HTML and CSS Reference
In-Depth Information
Cascading Order. You can import as many files as you want, but keep in mind that
when multiple style sheets are used, the style sheets may conflict over which selector
has control. There must be rules that determine what style sheet's rule has precedence.
The order that determines the outcome of the type of conflict is called the cascading
order. A full discussion can be found at
14.7 Creating a Style Class
Rather than globally defining a style for an element, you can customize the style by
defining a class. The class style can be applied to individual tags when needed. The class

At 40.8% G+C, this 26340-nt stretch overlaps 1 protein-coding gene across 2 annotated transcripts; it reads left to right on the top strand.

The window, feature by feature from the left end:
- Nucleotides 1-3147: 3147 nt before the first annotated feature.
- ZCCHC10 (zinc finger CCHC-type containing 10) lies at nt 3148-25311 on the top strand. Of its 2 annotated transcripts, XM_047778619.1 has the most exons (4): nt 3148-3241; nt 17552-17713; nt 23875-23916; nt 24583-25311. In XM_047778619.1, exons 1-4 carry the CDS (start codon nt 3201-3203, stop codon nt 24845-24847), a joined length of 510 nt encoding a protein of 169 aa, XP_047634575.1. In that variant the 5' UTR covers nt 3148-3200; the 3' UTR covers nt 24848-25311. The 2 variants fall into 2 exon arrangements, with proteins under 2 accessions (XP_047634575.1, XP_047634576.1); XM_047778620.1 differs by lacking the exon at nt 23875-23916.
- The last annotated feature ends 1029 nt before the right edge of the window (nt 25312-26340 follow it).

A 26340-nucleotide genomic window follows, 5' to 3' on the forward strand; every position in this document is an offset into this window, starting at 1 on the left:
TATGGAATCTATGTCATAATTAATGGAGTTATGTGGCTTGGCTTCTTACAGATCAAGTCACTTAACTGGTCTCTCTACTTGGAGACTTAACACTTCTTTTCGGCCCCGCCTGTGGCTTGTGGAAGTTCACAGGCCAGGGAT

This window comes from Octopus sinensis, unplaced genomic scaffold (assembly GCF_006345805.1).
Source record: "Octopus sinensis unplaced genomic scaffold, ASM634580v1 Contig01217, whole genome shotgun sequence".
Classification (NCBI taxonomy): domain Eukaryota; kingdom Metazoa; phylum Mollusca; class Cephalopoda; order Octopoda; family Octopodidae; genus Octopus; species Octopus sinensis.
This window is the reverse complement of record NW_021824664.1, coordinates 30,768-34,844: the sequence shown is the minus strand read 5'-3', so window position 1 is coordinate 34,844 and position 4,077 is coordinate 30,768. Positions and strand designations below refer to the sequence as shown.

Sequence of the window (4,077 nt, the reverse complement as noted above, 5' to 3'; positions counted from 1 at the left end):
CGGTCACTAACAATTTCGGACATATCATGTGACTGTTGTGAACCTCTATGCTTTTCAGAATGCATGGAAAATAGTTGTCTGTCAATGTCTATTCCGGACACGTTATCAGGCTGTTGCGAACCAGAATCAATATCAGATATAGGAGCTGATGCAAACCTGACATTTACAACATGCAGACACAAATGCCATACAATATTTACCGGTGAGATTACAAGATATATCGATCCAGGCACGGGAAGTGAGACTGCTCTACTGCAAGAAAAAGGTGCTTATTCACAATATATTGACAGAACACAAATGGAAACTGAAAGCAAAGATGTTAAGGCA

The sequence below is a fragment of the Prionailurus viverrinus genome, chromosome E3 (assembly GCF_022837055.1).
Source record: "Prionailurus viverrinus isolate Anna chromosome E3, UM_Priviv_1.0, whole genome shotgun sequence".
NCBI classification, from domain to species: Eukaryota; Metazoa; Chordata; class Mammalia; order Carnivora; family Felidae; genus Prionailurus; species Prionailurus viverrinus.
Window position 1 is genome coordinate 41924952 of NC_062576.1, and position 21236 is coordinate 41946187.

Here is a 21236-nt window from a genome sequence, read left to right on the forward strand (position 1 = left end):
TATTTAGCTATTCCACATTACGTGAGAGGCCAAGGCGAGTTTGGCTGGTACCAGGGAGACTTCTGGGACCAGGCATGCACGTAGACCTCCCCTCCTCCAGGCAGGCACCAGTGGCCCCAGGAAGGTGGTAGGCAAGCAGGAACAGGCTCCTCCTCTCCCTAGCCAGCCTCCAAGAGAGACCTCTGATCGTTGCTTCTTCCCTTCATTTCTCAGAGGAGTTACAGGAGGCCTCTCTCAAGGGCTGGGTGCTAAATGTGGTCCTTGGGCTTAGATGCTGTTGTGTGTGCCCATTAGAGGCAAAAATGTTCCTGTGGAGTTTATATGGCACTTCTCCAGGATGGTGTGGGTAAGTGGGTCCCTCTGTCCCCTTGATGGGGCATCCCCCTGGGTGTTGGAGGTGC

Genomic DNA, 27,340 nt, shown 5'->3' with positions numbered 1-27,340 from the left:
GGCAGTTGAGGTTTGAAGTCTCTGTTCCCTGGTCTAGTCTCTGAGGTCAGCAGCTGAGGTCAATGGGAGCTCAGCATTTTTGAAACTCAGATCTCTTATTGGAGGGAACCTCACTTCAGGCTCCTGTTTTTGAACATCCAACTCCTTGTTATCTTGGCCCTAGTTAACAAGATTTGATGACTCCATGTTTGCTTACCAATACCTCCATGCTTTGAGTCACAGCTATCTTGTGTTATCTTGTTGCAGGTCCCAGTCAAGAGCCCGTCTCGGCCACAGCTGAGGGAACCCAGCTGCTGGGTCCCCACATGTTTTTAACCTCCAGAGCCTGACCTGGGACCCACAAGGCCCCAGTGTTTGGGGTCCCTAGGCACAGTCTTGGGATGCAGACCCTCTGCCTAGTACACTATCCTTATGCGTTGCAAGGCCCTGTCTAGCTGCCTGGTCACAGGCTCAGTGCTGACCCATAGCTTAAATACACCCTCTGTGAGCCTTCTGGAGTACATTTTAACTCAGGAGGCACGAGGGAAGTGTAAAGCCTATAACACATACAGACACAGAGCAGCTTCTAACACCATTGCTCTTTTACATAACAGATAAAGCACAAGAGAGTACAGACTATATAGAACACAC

name, called the class selector , is preceded by a period and followed by the declaration
enclosed in curly braces.
.classname { style rules; }
.header { font-family: verdana, helvetica ; }
Once you have defined a class, it can be used on any of the HTML elements in the
body of the document as long as that element understands the style you have applied to
it. To apply the class, you use the class attribute . The class attribute is assigned the name
of the class; for example, for the <p> tag, you would stipulate <p class=name> where
name is the name of the class.
<head><title>CSS Class Name</title>
p { margin-right: 30%;font-family: arial;
font-size: 16pt;
color:forestgreen; }
.bigfont { font-size: x-large; color:darkblue;
.teenyfont { font-size:small;
font-style: italic;color:black;}
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